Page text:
“Routes established as glacial climbs have melted out. Glaciers have receded leaving swaths of debris in their wake and peaks that were held together by permafrost are melting. The Himalaya will be affected by a warming climate in the coming decades. As its 5,000 glaciers melt, the rivers that flow from the mountains will cease to be perennial and become seasonal, threatening the water supply for the one-fifth of the world’s population that receives water from the Himalaya.

The North Face is committed to reducing its carbon footprint. From the solar installations at our facilities to the energy saving practices in our textile mills, we are constantly looking for ways to reduce our impact. It is more than ‘doing the right thing’ – it is our brand heritage.”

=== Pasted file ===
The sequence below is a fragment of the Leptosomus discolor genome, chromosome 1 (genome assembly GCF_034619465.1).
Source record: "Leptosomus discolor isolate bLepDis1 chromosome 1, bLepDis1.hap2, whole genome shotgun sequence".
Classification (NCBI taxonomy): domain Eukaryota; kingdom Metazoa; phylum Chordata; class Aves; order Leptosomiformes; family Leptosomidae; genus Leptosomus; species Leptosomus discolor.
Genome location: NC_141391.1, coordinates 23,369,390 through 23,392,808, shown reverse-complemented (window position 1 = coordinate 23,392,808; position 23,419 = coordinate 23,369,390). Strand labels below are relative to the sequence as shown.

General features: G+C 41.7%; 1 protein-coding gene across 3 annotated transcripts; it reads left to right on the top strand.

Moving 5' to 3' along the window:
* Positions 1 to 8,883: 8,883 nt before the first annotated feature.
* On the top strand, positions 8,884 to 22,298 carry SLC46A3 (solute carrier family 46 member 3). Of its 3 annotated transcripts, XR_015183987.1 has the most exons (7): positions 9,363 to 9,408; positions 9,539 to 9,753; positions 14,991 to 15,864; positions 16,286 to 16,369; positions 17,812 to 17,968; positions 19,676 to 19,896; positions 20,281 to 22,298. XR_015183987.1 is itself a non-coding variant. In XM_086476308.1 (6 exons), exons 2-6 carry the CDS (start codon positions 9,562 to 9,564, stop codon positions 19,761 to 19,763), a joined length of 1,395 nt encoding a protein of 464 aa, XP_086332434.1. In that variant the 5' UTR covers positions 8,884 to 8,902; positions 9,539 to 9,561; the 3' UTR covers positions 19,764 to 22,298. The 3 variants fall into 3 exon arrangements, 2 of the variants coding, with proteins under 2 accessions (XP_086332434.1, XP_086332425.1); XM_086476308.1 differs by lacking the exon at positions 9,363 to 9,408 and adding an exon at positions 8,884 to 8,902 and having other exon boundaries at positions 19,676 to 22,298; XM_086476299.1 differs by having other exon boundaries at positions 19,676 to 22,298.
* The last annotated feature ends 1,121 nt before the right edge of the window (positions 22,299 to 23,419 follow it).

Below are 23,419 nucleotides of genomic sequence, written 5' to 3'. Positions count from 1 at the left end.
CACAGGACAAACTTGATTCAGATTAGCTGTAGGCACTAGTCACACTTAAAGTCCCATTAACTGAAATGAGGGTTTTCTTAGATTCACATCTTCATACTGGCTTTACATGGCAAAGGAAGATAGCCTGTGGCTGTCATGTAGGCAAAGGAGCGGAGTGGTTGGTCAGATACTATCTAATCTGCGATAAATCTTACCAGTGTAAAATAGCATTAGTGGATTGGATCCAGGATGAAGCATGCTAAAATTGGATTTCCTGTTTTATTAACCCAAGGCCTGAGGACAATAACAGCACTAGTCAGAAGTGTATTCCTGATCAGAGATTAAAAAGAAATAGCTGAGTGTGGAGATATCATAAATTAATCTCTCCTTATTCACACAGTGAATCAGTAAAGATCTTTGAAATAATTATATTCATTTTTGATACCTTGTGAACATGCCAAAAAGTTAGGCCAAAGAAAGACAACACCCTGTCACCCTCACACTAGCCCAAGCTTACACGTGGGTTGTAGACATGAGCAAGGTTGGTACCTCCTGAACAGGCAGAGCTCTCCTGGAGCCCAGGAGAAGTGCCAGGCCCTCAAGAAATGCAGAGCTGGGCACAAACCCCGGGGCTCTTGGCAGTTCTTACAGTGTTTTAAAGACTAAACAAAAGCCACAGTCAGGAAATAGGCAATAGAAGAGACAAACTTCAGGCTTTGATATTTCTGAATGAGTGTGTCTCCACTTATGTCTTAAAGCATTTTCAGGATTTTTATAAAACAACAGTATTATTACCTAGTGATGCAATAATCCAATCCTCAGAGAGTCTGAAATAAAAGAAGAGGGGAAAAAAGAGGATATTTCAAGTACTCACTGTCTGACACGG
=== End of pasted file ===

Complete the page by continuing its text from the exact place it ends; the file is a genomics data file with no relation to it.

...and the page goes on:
– Conrad Anker, Alpinist and The North Face Athlete


With more than four decades in the outdoor retail business, we have a long-term view of our business and environmental priorities. In 2009, we joined other forward-looking companies in the Ceres Business for Innovative Climate and Energy Policy (BICEP) coalition to advocate for progressive climate change policies. We were one of the initial 33 signatories of the Climate Declaration in 2013 urging federal policymakers to tackle climate change. As of April 2014, 750 businesses had signed the Declaration, demonstrating to policymakers that the U.S. business community is ready for comprehensive climate change policies.